July sees fall in permanent and temporary hirings
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Employers are placing fewer workers despite a rise in the number of job vacancies, new figures show.
Findings from the Recruitment and Employment Confederation and accountancy firm KPMG reveal that July saw further reductions in both permanent and short-term staff appointments.
Despite the fall, in the cases of both permanent and short-term hirings, the rates of decline eased slightly since June.
Findings from the Office for National Statistics (ONS) in July showed that the rate of unemployment in the UK fell to 8.1 per cent in the three months to May, compared to 8.3 per cent in the quarter proceeding. Those out of work dipped to 2.58 million, down by 65,000.
The new survey also finds that July produced a slight increase in permanent salaries while temporary worker pay declined.
Those in the engineering/construction and nursing/medical workers are most in demand.
Bernard Brown, partner and head of business services at KPMG, says that the findings come a few weeks after an 'audible sigh of relief' in the UK after the ONS statistics.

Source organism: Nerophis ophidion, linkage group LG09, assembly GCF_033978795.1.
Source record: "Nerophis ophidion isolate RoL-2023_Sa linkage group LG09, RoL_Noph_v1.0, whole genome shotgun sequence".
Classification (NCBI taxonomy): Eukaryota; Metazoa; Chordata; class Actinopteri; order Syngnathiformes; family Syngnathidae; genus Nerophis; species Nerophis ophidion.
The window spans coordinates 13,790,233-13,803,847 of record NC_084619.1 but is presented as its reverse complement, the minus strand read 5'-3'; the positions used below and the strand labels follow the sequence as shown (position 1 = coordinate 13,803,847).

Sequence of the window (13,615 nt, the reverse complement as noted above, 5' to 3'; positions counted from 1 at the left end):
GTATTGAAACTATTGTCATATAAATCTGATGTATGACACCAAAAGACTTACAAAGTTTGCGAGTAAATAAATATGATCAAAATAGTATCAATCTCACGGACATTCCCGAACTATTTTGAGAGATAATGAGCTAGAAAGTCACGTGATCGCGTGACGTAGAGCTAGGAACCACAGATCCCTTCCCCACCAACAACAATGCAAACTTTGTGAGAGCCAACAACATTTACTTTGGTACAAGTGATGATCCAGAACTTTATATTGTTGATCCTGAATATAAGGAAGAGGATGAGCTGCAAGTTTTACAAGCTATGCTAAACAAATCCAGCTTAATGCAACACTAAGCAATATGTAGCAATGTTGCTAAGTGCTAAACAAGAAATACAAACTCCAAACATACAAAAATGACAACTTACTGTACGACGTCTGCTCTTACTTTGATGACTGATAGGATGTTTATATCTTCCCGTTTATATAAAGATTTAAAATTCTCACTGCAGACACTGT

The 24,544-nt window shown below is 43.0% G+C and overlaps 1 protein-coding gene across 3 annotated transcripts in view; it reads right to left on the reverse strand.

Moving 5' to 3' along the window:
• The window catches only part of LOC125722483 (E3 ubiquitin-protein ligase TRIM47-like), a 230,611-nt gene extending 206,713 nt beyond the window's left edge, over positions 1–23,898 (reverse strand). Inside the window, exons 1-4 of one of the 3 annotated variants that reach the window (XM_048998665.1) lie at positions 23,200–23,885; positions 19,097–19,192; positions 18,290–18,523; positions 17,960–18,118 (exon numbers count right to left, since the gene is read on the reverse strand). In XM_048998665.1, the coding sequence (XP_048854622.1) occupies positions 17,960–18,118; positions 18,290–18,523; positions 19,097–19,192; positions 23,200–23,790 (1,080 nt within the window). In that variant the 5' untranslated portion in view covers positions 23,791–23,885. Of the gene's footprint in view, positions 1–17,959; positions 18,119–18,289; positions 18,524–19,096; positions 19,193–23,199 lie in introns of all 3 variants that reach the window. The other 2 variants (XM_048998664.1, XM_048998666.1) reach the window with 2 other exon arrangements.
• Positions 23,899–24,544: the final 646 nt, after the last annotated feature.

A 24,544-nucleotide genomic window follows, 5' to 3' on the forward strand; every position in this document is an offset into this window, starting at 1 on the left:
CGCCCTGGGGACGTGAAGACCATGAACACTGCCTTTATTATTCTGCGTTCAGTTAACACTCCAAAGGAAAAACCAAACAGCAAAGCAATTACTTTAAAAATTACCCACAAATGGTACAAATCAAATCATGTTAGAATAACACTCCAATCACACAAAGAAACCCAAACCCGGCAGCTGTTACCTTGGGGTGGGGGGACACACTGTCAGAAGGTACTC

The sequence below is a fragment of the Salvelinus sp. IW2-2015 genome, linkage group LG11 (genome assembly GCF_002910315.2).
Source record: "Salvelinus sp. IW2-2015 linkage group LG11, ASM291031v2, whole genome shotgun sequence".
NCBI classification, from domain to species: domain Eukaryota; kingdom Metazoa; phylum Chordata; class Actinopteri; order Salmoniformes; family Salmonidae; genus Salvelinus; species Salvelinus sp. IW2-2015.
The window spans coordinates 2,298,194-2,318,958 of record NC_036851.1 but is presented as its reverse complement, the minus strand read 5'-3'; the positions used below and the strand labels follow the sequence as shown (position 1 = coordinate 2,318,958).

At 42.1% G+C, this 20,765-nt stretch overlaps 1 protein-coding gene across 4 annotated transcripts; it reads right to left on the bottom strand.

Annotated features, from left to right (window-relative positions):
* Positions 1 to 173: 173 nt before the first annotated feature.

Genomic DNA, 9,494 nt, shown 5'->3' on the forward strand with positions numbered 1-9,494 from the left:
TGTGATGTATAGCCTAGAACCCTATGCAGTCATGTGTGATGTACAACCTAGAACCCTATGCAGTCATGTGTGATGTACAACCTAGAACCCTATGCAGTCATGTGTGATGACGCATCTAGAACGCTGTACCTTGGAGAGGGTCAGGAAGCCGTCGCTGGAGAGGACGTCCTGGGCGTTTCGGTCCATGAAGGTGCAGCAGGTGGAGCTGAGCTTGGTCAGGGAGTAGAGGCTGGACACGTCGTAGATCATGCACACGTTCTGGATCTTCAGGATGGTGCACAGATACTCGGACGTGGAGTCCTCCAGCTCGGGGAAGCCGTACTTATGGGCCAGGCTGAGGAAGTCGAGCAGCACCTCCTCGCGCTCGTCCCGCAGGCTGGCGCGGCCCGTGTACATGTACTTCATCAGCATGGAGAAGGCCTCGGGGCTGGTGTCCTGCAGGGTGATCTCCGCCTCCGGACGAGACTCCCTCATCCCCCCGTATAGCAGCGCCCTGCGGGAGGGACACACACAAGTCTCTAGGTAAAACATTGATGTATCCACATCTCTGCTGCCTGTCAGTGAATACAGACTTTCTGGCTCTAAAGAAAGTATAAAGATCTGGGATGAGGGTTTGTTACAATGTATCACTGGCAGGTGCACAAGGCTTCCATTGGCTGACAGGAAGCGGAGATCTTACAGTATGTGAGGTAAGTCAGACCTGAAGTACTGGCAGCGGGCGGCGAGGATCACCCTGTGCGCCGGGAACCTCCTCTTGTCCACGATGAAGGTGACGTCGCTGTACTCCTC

He adds, 'However, my concern is that any sigh of relief may be mistaken for a groan of exasperation, because the rate at which employers are recruiting has decreased for the second consecutive month, and this suggests that there is still a high degree of uncertainty.'
Brown believes that the 'Olympics effect' is combining with a traditionally slow summer period for those looking for work and that the true story will only emerge in the autumn.
Further results from the survey point towards a rise in average starting salaries for those placed in permanent jobs. Those entering temporary or contract work saw hourly rates of pay fall slightly.
The Midlands was the only region to not record a fall in permanent placements, while London posted the steepest drop.
Recruitment and Employment Confederation chief executive Kevin Green comments, 'The UK's labour market deserves a gold medal for its incredible performance in the face of adversity so far this year.
'What must be emphasised, though, is that employers are still hiring. In fact, the number of vacancies has grown, but fragile confidence means they are taking longer to make decisions about appointments and the whole process of recruiting is slowing down.'